Unlike the R-MAX, which is remotely-operated through Line-of-Sight (LoS), the R-BAT is completed with an autonomous control scheme. Flight testing was had out of the Yuma Proving Grounds in Arizona.

Performance specs of the air system include a mission endurance window of over four hours, a maximum ceiling up to 6,000 feet, and a Maximum Take-Off Weight (MTOW) of 95lb. Payload capacity is limited to 43 lb.

As far as is known, the R-BAT continues to be actively marketed by the company.




MEDIA









Our Data Modules allow for quick visual reference when comparing a single entry against contemporary designs. Areas covered include general ratings, speed assessments, and relative ranges based on distances between major cities.

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Unit Production Comparison
Comm. Market HI*: 44,000 units
Military Market HI**: 36,183 units
1
1

  * Commercial Market High belongs to Cessna 172.

  ** Military Market High belongs to Ilyushin Il-2.


Altitude Visualization
Small airplane graphic
Supported Roles
A2A
Interception
UAV
Ground Attack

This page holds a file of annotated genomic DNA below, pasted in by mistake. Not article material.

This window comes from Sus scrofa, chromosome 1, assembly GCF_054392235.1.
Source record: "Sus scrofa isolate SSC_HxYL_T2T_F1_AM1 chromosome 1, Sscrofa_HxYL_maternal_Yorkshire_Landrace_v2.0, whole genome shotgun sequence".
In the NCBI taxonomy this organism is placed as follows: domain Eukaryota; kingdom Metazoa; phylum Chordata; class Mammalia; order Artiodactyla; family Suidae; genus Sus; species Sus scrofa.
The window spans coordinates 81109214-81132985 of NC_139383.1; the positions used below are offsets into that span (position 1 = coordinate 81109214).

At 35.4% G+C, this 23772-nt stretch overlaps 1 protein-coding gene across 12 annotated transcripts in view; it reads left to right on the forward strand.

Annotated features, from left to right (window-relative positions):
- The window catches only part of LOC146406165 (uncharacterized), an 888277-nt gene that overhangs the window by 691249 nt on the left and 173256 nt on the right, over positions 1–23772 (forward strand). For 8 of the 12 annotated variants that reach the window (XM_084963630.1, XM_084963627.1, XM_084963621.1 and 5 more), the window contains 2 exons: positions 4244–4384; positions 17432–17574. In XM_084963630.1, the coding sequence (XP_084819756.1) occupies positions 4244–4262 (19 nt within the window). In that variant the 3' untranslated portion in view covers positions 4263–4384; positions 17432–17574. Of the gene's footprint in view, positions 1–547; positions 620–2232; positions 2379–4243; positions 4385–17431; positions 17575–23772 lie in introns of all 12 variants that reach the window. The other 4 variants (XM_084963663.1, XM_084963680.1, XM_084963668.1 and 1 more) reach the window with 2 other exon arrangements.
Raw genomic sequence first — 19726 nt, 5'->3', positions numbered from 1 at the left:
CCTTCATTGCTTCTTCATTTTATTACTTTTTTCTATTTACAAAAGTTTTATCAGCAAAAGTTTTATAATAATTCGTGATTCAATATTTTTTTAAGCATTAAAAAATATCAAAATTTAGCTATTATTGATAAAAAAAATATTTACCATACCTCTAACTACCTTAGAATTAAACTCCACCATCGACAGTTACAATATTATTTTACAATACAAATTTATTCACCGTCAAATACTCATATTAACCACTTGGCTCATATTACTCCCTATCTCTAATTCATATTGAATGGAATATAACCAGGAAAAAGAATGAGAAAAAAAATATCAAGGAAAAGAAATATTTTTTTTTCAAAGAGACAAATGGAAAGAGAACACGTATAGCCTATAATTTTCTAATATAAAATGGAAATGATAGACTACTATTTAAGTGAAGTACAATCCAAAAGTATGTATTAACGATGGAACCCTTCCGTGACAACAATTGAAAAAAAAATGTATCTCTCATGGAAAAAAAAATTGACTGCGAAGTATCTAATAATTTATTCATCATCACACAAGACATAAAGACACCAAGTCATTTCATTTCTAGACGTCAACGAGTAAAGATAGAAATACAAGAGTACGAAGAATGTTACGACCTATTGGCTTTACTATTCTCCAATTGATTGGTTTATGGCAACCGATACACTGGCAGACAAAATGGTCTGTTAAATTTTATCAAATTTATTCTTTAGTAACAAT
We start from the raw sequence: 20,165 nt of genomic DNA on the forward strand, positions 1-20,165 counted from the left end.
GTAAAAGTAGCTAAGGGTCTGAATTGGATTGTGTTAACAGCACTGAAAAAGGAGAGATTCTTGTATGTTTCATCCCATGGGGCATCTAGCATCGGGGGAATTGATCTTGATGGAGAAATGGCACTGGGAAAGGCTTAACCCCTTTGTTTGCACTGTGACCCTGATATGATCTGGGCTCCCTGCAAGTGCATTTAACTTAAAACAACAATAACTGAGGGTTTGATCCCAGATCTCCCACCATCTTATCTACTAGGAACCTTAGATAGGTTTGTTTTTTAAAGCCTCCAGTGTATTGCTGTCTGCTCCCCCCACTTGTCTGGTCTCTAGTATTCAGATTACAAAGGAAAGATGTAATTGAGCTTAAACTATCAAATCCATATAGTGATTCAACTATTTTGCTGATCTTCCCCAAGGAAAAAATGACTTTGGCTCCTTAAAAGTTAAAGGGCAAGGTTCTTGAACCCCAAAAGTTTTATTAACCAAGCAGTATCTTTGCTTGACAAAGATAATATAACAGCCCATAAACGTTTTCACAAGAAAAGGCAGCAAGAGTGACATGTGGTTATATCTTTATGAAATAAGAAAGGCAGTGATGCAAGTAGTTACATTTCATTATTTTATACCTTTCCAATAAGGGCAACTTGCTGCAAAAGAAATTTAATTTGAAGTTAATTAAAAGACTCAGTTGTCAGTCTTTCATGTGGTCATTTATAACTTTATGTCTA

CAS
Training
ASW
Anti-Ship
AEW
MEDEVAC
EW
Maritime/Navy
SAR
Aerial Tanker
Utility/Transport
VIP
Passenger
Business
Recon
SPECOPS
X-Plane/Development
A2A=Air-to-Air; UAV=Unmanned; CAS=Close Support; ASW=Anti-Submarine; AEW=Airborne Early Warning; MEDEVAC=Medical Evac; EW=Electronic Warfare; SAR=Search-Rescue
Commitments / Honors
Military lapel ribbon for Operation Allied Force
Military lapel ribbon for the Arab-Israeli War
Military lapel ribbon for the Battle of Britain
Military lapel ribbon for the Battle of Midway
Military lapel ribbon for the Berlin Airlift
Military lapel ribbon for the Chaco War
Military lapel ribbon for the Cold War
Military lapel ribbon for the Cuban Missile Crisis
Military lapel ribbon for pioneering aircraft
Military lapel ribbon for the Falklands War
Military lapel ribbon for the French-Indochina War
Military lapel ribbon for the Golden Age of Flight
Military lapel ribbon for the 1991 Gulf War
Military lapel ribbon for the Indo-Pak Wars
Military lapel ribbon for the Iran-Iraq War
Military lapel ribbon for the Korean War
Military lapel ribbon for the 1982 Lebanon War
Military lapel ribbon for the Malayan Emergency
Military lapel ribbon representing modern aircraft
Military lapel ribbon for the attack on Pearl Harbor
Military lapel ribbon for the Six Day War
Military lapel ribbon for the Soviet-Afghan War
Military lapel ribbon for the Spanish Civil War
Military lapel ribbon for the Suez Crisis
Military lapel ribbon for the Vietnam War
Military lapel ribbon for Warsaw Pact of the Cold War-era
Military lapel ribbon for the WASP (WW2)
Military lapel ribbon for the World War 1
Military lapel ribbon for the World War 2
Military lapel ribbon for the Yom Kippur War
Military lapel ribbon for experimental x-plane aircraft
* Ribbons not necessarily indicative of actual historical campaign ribbons. Ribbons are clickable to their respective campaigns/operations.